AI chip illustration

How radiologists and data scientists can collaborate to advance AI in clinical practice

AI chip illustration

The scientific community continues to debate AI’s possibility of outperforming humans in specific tasks. In the context of the machine’s performance versus the clinician, Linguraru et al. argue that the community must consider social, psychological and economic contexts in addition to the medical implications to answer this puzzling question.

In a special report published in Radiology: Artificial Intelligence, a Children’s National Hospital expert and other institutions discussed a shared multidisciplinary vision to develop radiologic and medical imaging techniques through advanced quantitative imaging biomarkers and artificial intelligence (AI).

“AI algorithms can construct, reconstruct and interpret radiologic images, but they also have the potential to guide the scanner and optimize its parameters,” said Marius George Linguraru, D.Phil., M.A., M.Sc., principal investigator in the Sheikh Zayed Institute for Pediatric Surgical Innovation at Children’s National. “The acquisition and analysis of radiologic images is personalized, and radiologists and technologists adapt their approach to every patient based on their experience. AI can simplify this process and make it faster.”

The scientific community continues to debate AI’s possibility of outperforming humans in specific tasks. In the context of the machine’s performance versus the clinician, Linguraru et al. argue that the community must consider social, psychological and economic contexts in addition to the medical implications to answer this puzzling question.

Still, they believe that developing a useful radiologic AI system designed with the participation of radiologists could complement and possibly surpass human’s interpretation of the visuals.

Given AI’s potential applications, the authors encouraged radiologists to access many freely available resources to learn about machine learning, and radiomics to familiarize with basic concepts. Coursera, for example, can teach radiologists about convolutional neural networks and other techniques used by AI researchers.

Conversely, AI experts must reach out to radiologists and participate in public speaking events about their work. According to the researchers, during those engagement opportunities, clinicians understood the labor-saving benefits of automatic complex measurements on millions of images—something that they have been doing manually for years.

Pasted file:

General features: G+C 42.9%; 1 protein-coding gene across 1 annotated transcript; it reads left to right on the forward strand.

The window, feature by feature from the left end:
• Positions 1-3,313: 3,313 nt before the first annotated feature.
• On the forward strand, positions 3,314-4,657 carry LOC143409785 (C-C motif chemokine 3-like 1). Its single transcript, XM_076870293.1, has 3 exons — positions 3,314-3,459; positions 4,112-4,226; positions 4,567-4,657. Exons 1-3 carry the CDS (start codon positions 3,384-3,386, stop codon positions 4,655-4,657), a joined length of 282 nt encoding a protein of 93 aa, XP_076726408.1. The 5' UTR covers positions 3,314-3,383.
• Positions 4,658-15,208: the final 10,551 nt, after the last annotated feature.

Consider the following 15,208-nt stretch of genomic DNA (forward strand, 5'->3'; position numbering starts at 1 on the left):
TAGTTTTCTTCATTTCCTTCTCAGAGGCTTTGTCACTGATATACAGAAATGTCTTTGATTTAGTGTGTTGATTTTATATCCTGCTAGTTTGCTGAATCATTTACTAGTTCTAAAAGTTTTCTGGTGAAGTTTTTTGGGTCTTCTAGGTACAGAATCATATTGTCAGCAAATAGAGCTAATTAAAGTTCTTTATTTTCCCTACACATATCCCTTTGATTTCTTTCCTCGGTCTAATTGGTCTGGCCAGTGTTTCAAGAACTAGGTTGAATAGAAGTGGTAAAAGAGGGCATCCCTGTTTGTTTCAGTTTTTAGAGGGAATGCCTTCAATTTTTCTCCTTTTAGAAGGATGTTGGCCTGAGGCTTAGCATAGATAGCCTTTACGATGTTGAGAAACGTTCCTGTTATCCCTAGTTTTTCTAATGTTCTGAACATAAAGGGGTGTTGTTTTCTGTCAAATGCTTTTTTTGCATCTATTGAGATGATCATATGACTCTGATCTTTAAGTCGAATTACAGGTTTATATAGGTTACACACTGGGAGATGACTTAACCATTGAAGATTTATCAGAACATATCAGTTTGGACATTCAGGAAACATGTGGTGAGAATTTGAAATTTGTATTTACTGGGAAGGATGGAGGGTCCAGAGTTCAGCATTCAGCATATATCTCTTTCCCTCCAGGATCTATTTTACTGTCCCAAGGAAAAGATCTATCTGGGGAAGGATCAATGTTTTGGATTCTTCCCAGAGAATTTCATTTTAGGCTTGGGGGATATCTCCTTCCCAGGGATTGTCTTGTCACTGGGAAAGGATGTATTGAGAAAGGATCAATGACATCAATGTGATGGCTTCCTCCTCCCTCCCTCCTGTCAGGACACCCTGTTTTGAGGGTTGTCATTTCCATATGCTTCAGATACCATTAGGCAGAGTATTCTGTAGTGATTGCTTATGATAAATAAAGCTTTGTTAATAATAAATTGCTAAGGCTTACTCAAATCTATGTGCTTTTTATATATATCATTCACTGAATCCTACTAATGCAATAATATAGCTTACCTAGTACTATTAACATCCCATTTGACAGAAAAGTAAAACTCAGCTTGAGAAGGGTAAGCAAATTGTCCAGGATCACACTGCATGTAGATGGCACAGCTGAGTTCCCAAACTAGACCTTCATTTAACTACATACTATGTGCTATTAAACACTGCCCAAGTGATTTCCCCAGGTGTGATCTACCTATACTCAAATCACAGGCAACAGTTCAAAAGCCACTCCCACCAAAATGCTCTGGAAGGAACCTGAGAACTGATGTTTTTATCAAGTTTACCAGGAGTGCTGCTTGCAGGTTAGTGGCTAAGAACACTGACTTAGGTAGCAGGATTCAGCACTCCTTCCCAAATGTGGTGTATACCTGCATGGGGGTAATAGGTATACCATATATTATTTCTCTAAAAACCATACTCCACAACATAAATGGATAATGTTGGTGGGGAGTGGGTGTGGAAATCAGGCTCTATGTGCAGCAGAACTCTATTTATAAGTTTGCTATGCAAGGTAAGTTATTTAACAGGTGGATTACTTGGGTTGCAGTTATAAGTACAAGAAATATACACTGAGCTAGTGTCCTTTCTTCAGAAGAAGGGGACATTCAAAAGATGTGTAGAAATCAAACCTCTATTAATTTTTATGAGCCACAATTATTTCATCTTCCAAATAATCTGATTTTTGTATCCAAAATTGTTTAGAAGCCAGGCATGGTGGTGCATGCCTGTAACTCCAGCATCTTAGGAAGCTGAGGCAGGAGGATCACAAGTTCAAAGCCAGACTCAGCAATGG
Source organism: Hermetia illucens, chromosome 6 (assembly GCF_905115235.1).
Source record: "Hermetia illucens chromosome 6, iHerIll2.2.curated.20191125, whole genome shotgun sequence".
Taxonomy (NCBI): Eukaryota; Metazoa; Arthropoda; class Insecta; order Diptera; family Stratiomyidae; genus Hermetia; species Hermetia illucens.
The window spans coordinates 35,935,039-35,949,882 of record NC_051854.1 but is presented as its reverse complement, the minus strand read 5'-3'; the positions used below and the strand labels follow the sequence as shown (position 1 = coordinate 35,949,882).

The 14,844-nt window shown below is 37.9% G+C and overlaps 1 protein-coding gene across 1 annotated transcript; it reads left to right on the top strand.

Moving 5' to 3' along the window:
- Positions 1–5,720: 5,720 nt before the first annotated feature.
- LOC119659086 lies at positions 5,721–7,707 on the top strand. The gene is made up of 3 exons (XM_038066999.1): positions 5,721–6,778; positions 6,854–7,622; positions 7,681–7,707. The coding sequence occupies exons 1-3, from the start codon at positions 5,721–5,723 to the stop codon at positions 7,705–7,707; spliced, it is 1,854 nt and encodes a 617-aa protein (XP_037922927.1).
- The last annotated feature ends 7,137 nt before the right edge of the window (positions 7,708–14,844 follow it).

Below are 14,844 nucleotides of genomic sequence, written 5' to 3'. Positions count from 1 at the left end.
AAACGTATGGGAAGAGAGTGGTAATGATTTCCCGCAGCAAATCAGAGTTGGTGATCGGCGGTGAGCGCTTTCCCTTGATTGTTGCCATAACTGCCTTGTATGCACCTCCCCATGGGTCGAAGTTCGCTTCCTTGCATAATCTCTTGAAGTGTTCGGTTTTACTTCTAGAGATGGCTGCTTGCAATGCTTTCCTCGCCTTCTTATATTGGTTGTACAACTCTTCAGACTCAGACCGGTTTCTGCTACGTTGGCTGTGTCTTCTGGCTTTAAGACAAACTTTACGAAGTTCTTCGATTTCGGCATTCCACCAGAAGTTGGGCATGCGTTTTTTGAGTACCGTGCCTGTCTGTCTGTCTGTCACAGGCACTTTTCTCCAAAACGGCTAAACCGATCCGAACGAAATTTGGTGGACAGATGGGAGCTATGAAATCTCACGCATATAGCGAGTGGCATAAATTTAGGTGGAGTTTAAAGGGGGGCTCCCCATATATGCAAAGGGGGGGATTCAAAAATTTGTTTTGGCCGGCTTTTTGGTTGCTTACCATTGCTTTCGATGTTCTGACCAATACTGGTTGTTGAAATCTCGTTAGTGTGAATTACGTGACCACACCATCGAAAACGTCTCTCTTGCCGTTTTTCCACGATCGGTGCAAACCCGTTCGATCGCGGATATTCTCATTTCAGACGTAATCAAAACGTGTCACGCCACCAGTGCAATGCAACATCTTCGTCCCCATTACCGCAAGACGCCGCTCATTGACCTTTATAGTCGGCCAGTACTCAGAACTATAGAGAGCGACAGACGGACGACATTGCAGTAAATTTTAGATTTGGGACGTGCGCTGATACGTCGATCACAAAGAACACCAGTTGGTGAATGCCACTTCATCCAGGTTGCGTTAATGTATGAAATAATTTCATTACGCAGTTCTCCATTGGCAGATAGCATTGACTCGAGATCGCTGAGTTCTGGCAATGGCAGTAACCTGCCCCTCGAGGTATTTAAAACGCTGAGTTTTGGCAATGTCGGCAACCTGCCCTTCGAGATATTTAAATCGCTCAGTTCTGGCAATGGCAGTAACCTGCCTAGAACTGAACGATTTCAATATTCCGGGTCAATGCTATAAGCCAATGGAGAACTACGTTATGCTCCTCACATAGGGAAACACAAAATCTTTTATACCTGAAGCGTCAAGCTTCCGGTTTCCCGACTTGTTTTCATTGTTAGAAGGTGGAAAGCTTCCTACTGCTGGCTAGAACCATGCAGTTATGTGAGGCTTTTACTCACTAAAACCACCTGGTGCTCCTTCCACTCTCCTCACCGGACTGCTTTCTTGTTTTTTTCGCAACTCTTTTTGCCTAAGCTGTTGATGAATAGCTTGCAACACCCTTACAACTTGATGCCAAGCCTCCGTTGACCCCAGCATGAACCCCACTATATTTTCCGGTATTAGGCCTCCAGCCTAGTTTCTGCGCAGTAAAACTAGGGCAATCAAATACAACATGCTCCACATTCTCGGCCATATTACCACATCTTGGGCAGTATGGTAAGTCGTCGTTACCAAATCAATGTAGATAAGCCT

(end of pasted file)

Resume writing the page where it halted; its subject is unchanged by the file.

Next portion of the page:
There are also hurdles around this quest of automation, which Linguraru et al. hope both fields can sort out by working together. A critical challenge that the experts mentioned was earning the trust of clinicians that are skeptical about the “black box” functionality of AI models, which makes it hard to understand and explain the behavior of a model.

Some questions, too, need answers on how to best leverage both human intelligence and AI by using human-in-the-loop where people train, tune, and test a particular algorithm, or AI in-the-loop where this different framing generates AI input and reflection in human systems.

“The key is to have a good scientific premise to adequately train and validate the algorithms and make them clinically useful. At that point, we can trust the box,” said Linguraru. “In radiology, we should focus on AI systems with radiologists in-the-loop, but also on training radiologists with AI in-the-loop, particularly as AI systems are getting smarter and learning to work better with radiologists.”

The experts also provided possible solutions to sharing large datasets, how to build datasets that allows robust investigations and how to improve the quality of a model that might be compared against human’s gold standard.

This special report is the second in a series of panel discussions hosted by the Radiological Society of North America and the Medical Image Computing and Computer Assisted Intervention Society. The discussion builds upon the first in the series “Machine Learning for Radiology from Challenges to Clinical Applications” that touched on how to incentivize annotators to participate in projects, the promotion of “team science” to address research questions and challenges, among other topics.

Charles Berul

Charles Berul, M.D., receives Meritorious Achievement Award

Charles Berul

Charles Berul, M.D., chief of Cardiology at Children’s National Hospital has earned a lifetime achievement award, the 2021 Council on Lifelong Congenital Heart Disease and Heart Health in the Young (Young Hearts) Meritorious Achievement Award.

The Meritorious Achievement Award recognizes a person whose achievements have made a significant impact in the field of congenital heart disease and heart health in the young and have helped to further the mission of the Young Hearts council. The council’s mission is to improve the health of children and adults with congenital heart disease and acquired heart disease during childhood through research, education, prevention and advocacy.

Dr. Berul received this award in recognition of his lifelong achievements in the field of pediatric electrophysiology. He is known for his development of innovative electrophysiologic studies for phenotypic evaluations of genetically manipulated pre-clinical models. Over the past two decades, his research focus and passion have been to develop novel minimally invasive approaches to the heart and improving methods for pediatric pacing and defibrillation.

He has also mentored dozens of trainees who have gone on to successful careers and particularly advocates for young investigators and clinician-scientists. He is known for his collaborative style and for supporting advancement of faculty physicians in academic medicine.